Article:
Great News! Following Fla. And Texas Parks, SeaWorld San Diego Officially Ends Its Killer Whale Show
“You will still see a whale leaping out of the water,” Al Garver, a former orca trainer and vice president of zoological operations, told the San Diego Union-Tribune. “We want to be able to demonstrate behaviors people would see in the wild with the killer whales and their abilities as a top predator in the sea. The vast majority of behaviors people have seen in our shows will be very suitable for demonstrating that.”
The park has 11 orcas, ranging in age from 2 to 52 years old.
Under pressure from activists and faced with declining ticket sales, SeaWorld Entertainment Inc. announced last year it was ending its theatrical orca shows and breeding program.
Parks in Orlando and San Antonio will end their shows by 2019.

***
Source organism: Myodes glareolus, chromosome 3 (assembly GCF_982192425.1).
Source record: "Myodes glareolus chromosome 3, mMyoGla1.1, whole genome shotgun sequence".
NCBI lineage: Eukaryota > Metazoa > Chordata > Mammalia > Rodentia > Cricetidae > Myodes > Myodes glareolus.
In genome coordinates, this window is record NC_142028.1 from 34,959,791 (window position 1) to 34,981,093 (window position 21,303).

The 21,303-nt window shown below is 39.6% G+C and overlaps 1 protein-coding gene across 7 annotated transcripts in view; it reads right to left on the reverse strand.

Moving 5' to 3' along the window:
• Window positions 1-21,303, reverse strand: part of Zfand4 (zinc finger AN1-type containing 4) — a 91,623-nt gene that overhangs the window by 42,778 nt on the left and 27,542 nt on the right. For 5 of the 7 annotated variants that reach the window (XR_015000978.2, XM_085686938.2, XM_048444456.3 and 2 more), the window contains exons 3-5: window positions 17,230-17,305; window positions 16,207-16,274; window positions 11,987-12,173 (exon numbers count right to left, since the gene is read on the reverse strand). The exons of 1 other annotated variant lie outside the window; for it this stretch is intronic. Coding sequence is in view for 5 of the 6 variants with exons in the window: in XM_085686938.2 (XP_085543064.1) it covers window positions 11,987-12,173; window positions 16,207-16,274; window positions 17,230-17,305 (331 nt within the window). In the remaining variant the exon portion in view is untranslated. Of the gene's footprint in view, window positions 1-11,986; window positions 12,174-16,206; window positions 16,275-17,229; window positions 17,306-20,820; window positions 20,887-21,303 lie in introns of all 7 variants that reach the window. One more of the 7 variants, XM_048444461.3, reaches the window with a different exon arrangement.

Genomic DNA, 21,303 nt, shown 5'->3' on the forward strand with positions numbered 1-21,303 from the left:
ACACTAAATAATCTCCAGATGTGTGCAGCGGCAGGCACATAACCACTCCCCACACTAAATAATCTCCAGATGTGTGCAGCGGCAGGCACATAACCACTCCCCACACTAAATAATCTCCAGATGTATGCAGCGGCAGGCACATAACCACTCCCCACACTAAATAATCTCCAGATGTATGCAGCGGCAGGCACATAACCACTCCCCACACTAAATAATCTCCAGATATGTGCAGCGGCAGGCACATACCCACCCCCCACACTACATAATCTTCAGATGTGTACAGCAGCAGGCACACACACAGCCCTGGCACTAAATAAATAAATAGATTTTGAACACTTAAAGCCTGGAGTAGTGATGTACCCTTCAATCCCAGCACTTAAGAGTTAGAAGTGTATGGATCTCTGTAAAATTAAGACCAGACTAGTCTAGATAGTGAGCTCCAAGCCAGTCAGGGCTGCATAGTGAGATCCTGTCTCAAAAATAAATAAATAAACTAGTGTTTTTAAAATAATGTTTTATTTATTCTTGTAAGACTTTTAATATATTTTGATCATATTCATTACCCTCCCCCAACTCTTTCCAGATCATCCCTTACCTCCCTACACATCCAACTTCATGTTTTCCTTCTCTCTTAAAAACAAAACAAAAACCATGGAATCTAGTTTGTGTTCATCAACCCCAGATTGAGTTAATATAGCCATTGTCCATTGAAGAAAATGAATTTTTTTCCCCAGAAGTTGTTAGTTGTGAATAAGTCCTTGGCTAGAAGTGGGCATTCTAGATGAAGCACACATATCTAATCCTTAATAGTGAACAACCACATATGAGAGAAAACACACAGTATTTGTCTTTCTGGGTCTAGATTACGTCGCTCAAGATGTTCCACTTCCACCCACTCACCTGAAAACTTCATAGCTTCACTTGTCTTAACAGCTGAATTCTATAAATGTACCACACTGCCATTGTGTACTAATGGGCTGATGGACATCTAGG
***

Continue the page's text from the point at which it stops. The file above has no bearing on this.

SeaWorld has seen attendance fall since the 2013 documentary Blackfish criticized conditions of captive orcas, implying that confinement made them more aggressive.
Blackfish chronicled the life of Tilikum, an orca that killed a SeaWorld trainer during a performance in Orlando in 2010.
The movie’s director has told CBS that the new show was designed to make the audience feel better, not the animals.
“The trainers aren’t safe, and the whales aren’t happy,” Gabriela Cowperthwaite said. “They’re still just doing manic circles around concrete swimming pools.”